Dmitri Dmitriyevich Shostakovich
Dmitri Dmitriyevich Shostakovich (September 25 [O.S. September 12] 1906 – August 9, 1975) was a Russian composer of the Soviet period.
Shostakovich had a complex and difficult relationship with the Soviet government, suffering two official denunciations of his music, in 1936 and 1948, and the periodic banning of his work. At the same time, he received a number of accolades and state awards and served in the Supreme Soviet. Despite the official controversy, his works were popular; he is now held to be, as Grove's judges him, the most talented Soviet composer of his generation.
After a period influenced by Prokofiev and Stravinsky (Symphony No. 1), Shostakovich switched to modernism (Symphony No. 2 and The Nose) before developing a hybrid of styles with Lady Macbeth and the state-suppressed Fourth Symphony. This hybrid style ranged from the neo-classical (with Stravinsky’s influences) to the post-romantic music. His tonality involved much use of modality and some astringent neo-classical harmonies à la Hindemith and Prokofiev. His music frequently includes sharp contrasts and elements of the grotesque.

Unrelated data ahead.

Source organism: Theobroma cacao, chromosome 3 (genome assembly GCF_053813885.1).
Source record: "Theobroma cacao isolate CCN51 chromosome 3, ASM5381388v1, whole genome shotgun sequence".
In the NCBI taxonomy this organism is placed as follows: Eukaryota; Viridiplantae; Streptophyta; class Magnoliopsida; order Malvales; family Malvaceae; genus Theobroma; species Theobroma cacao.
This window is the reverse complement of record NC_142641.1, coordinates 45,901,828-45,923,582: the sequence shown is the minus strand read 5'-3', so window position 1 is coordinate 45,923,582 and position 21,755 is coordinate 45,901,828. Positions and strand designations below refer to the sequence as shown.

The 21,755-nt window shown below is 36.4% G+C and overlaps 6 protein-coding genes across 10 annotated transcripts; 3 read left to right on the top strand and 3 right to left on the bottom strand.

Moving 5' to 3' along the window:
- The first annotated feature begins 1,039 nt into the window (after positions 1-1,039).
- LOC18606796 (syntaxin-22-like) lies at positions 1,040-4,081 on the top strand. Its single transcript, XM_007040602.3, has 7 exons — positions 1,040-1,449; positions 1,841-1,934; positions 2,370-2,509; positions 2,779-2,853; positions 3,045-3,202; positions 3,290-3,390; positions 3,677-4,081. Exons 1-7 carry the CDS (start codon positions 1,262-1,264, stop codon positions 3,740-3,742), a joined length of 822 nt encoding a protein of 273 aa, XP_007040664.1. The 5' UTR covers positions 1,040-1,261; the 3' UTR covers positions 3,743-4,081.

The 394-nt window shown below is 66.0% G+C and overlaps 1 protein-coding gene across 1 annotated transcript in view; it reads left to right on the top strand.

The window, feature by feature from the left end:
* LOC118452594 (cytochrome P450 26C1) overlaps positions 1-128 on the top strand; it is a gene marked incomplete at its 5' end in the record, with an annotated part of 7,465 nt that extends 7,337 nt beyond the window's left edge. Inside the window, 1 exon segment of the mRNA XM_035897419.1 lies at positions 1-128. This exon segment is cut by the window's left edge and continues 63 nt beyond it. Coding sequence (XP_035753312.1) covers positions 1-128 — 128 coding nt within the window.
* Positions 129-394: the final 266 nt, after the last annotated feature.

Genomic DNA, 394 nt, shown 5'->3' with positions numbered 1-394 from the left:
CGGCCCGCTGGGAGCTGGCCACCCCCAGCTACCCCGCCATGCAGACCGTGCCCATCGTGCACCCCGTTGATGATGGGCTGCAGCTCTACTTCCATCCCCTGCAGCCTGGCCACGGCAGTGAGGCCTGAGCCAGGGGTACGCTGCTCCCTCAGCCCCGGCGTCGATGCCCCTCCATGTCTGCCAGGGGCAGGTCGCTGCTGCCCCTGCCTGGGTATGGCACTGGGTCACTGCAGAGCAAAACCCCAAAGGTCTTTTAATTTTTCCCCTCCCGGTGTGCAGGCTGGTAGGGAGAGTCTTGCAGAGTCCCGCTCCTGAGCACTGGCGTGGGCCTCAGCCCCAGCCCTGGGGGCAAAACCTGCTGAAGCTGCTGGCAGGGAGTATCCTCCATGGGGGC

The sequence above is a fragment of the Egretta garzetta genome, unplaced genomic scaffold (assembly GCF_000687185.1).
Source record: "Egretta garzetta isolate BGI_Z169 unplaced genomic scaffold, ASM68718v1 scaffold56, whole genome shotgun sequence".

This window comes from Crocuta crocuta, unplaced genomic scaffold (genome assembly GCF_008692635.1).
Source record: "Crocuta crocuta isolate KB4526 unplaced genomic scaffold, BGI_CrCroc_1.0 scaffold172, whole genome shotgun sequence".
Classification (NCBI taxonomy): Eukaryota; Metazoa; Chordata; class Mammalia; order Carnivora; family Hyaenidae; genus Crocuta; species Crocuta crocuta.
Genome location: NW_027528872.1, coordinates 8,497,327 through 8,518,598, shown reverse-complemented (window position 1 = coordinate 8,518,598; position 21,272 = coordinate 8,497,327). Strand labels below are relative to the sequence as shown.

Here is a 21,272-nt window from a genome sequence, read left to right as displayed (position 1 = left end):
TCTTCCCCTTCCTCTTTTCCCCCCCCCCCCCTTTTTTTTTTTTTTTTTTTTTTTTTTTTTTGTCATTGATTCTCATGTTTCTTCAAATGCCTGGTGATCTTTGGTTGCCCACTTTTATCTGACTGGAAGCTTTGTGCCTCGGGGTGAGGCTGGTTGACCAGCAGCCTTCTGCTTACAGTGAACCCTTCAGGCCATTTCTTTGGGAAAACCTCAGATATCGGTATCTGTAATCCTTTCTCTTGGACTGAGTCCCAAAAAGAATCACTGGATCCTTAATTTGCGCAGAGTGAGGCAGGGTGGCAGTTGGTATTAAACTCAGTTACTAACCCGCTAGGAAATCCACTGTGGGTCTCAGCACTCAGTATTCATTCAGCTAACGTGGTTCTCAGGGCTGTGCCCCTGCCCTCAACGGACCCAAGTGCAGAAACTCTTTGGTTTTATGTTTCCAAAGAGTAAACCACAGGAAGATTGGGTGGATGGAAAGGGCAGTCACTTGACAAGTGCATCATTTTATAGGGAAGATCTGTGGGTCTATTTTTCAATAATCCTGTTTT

Shostakovich prided himself on his orchestration, which is clear, economical, and well-projected. This aspect of Shostakovich's technique owes more to Gustav Mahler than Rimsky-Korsakov. His greatest works are generally considered to be his symphonies and string quartets, fifteen of each. Other works include operas, six concertos, and a substantial quantity of film music. David Fanning concludes in Grove that, "Amid the conflicting pressures of official requirements, the mass suffering of his fellow countrymen, and his personal ideals of humanitarian and public service, he succeeded in forging a musical language of colossal emotional power." Shostakovich is now regarded as "the most popular composer of serious art music of the middle years of the 20th century".